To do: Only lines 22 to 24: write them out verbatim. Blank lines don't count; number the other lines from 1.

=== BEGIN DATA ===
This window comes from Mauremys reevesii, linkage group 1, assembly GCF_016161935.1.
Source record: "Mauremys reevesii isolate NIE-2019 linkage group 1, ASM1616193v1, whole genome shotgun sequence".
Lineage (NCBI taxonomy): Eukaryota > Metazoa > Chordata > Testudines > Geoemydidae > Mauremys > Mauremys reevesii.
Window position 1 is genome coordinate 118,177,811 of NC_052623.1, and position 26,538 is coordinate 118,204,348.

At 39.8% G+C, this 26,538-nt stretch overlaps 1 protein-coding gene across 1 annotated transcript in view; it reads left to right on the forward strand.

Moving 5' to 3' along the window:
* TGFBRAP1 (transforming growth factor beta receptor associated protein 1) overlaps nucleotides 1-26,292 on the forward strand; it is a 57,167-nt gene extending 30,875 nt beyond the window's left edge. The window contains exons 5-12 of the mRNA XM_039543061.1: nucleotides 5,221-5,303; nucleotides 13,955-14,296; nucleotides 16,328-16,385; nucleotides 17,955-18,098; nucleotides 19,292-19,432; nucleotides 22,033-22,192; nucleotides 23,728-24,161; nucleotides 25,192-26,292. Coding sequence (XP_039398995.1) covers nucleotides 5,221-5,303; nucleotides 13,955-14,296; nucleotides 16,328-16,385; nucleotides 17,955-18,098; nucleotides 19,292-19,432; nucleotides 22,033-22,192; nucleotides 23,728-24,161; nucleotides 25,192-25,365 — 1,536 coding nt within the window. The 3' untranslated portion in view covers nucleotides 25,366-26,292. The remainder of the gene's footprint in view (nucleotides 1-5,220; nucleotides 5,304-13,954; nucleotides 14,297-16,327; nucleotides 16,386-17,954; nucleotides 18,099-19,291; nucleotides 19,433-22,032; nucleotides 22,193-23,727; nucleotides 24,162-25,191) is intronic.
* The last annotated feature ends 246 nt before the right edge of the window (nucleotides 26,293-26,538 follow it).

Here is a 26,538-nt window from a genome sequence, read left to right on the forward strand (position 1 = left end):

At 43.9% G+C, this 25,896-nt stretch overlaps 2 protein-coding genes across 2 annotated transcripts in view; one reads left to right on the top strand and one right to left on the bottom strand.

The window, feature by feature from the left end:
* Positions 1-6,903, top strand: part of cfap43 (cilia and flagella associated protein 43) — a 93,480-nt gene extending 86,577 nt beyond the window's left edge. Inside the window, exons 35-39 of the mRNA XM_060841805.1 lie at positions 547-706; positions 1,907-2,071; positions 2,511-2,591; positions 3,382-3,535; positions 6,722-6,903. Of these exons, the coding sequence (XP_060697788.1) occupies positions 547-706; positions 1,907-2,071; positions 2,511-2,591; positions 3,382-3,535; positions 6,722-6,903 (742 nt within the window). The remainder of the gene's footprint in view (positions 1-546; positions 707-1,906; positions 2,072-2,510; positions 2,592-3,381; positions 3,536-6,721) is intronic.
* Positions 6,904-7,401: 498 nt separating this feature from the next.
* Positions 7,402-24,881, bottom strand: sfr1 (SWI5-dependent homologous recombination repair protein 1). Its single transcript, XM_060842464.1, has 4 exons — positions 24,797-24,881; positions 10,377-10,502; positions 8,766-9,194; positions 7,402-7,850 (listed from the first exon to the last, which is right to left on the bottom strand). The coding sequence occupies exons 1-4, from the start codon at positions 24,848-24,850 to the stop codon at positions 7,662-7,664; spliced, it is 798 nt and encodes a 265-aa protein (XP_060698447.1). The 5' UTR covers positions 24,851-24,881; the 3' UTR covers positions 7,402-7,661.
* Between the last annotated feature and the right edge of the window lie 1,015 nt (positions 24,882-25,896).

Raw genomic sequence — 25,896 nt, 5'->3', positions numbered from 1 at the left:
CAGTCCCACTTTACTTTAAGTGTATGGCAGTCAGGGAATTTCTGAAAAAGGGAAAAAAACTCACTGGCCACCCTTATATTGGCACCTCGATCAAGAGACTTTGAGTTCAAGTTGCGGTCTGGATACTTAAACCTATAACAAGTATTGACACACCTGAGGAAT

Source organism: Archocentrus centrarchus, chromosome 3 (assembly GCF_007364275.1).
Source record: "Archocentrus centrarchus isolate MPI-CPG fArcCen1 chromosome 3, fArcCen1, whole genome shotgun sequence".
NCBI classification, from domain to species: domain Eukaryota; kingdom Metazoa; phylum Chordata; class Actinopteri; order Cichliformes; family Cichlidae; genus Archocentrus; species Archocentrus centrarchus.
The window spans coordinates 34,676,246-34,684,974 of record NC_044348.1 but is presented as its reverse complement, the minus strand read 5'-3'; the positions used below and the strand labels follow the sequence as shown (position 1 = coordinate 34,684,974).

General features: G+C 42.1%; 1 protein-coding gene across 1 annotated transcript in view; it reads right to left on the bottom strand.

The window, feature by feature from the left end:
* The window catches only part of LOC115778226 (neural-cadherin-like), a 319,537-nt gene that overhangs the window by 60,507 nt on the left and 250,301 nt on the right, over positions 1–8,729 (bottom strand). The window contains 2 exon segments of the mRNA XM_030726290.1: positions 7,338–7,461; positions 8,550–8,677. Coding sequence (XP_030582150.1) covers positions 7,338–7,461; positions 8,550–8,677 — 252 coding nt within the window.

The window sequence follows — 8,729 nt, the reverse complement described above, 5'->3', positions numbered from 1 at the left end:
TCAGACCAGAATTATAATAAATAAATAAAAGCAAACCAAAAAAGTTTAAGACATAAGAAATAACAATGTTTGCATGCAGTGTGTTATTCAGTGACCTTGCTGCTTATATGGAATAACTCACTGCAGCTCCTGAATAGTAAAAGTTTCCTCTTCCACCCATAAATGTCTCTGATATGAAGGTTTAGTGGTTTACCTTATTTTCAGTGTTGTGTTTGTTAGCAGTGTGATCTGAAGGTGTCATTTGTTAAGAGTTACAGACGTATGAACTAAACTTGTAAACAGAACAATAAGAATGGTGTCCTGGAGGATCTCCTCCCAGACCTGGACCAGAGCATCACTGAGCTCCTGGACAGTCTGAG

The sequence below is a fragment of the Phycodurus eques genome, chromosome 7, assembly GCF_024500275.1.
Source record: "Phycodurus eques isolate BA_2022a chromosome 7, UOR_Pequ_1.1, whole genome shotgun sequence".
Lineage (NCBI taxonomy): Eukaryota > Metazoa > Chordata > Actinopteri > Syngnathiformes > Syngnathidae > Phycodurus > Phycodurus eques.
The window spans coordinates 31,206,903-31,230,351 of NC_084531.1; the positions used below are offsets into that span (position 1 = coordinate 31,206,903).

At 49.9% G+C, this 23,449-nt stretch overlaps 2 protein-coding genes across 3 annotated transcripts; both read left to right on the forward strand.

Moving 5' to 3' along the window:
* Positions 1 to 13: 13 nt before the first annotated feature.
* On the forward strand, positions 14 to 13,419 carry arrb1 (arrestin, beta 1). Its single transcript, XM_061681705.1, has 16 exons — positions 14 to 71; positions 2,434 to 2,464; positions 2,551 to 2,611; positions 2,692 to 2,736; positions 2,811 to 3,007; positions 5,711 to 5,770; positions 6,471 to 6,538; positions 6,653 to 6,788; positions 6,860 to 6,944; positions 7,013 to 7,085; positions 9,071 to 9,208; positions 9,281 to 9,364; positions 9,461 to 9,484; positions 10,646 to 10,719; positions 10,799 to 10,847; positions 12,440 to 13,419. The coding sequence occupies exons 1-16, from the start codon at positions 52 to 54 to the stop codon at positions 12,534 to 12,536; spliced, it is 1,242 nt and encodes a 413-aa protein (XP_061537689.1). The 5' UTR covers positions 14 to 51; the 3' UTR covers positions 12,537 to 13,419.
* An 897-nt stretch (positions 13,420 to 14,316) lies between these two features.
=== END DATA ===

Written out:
General features: G+C 42.1%; 1 protein-coding gene across 1 annotated transcript in view; it reads right to left on the bottom strand.

The window, feature by feature from the left end:
* The window catches only part of LOC115778226 (neural-cadherin-like), a 319,537-nt gene that overhangs the window by 60,507 nt on the left and 250,301 nt on the right, over positions 1–8,729 (bottom strand). The window contains 2 exon segments of the mRNA XM_030726290.1: positions 7,338–7,461; positions 8,550–8,677. Coding sequence (XP_030582150.1) covers positions 7,338–7,461; positions 8,550–8,677 — 252 coding nt within the window.